Object Binding with Forms

Object binding lets you associate one or more business objects with a Salesforce B2C Commerce form instance and associate form elements with specific business object properties. By using object binding, you can easily transfer business object values into ISML pages for rendering in a user's browser; and you can also easily update business objects with values submitted by a customer. To use object binding, you:

  1. Create a form definition where form elements identify business object properties using the binding attribute.
  2. Use the UpdateFormWithObject pipelet to associate a business object with an in-memory instance of the form definition.
  3. Use tags in your ISML page to access the in-memory form instance and corresponding business object properties.
  4. Use the UpdateObjectWithForm pipelet to update the business object with values submitted by a customer from their browser.

Example: Profile Form Definition

For example, the profile form definition in the SiteGenesis application contains a group definition called customer. This group contains field definitions that represent properties in the Profile business object. The following field definition from the customer group indicates that the firstname field is bound to the firstName property in a business object:

<group formid="customer">
	<field formid="firstname" label="forms.profile.001" type="string" mandatory="true" binding="firstName" max-length="50"/>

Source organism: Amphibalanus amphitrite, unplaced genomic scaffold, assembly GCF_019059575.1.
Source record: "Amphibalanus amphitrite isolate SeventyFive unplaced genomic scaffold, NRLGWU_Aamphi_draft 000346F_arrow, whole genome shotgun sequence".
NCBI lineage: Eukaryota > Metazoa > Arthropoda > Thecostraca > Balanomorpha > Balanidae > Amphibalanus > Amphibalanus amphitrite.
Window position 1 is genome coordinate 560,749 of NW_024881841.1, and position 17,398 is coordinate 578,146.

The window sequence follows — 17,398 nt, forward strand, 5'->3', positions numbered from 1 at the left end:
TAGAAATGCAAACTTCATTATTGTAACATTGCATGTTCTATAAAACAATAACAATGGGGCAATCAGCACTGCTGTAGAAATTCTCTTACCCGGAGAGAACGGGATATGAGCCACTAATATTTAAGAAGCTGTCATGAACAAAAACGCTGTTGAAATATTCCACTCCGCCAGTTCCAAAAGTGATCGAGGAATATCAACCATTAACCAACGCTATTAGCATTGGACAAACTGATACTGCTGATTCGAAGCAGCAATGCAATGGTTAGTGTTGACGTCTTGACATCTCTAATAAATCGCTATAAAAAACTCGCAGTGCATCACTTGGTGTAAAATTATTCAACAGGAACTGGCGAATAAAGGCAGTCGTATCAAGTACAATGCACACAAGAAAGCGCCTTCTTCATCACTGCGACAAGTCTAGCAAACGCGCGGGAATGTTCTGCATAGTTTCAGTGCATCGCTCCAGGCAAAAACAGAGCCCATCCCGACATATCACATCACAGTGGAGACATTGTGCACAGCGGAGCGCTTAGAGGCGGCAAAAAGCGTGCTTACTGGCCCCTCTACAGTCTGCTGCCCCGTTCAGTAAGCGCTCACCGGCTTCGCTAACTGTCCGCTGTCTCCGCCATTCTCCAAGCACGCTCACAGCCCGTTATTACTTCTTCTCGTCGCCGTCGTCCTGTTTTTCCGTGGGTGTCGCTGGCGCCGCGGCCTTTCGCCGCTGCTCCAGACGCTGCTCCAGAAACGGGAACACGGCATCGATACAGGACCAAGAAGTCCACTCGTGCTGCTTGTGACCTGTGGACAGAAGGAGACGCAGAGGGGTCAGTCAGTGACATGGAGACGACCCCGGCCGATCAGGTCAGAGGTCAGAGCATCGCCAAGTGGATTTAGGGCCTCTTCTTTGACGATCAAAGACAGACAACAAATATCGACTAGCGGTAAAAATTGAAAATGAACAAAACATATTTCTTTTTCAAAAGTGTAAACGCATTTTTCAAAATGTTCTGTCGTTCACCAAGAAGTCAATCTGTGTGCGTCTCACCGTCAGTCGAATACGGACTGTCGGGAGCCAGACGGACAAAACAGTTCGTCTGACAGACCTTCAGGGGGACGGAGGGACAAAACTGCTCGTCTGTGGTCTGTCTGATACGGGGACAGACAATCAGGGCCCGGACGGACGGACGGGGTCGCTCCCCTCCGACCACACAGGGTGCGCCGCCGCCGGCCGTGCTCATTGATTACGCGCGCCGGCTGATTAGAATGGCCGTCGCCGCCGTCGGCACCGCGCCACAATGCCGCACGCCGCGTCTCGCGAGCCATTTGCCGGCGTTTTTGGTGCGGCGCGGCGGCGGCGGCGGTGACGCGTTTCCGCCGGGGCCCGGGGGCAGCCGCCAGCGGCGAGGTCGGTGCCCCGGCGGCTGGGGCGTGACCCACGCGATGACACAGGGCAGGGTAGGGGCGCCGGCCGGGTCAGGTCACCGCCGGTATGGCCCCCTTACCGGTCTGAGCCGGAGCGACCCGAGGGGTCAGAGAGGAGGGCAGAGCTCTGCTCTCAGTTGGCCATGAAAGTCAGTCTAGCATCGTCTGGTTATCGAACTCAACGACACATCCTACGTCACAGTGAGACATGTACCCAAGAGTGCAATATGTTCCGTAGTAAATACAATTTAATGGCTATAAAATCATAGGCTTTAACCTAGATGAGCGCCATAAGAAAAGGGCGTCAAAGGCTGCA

Using Pipelets to Bind Objects

In practice, the firstname form field is used to interact with the firstName property of the Profile object. For the actual field-to-object binding to occur, you use the UpdateFormWithObject pipelet. This pipelet attaches the business object to the customer group element and binds the field elements to specific form properties. When using the UpdateFormWithObject pipelet in a pipeline, you must specify the business object to use and the form you want to update. In the SiteGenesis application, the Account-EditProfile pipeline populates the customer group with the Profile business object using these expressions:

Both CurrentForms and CurrentCustomer are stored in the Pipeline Dictionary.


In the ISML page, the firstname field is used to access the value of the Profile.firstName property:

<isinputfield formfield="${pdict.CurrentForms.profile.customer.firstname}" type="input">

When the ISML page appears in the browser, the firstName property is rendered as an HTML input field. After the user changes the input field value and submits the page to the server, the Forms Framework uses the UpdateObjectWithForm pipelet to copy the values in the form instance to the corresponding business object using the same binding attribute.

Binding Collections

The firstname form field definition is a simple example of how a single field can be bound to specific business object property. You can also use object binding to bind a collection of objects to a collection of form instances via the < list> form element.

For example, the following < list> element definition is from the cart form definition:

<list formid="coupons"></list>

As you can see, the coupons list doesn't use the binding attribute. But when you use the UpdateFormWithObject pipelet with a collection and a list, the pipelet creates a list element instance for every business object in the collection and binds a business object to each list element instance. From an expression perspective, the individual list item instances are represented as a numbered array. For example, if there are three Coupon business objects there would be an array of coupons list element instances, as follows: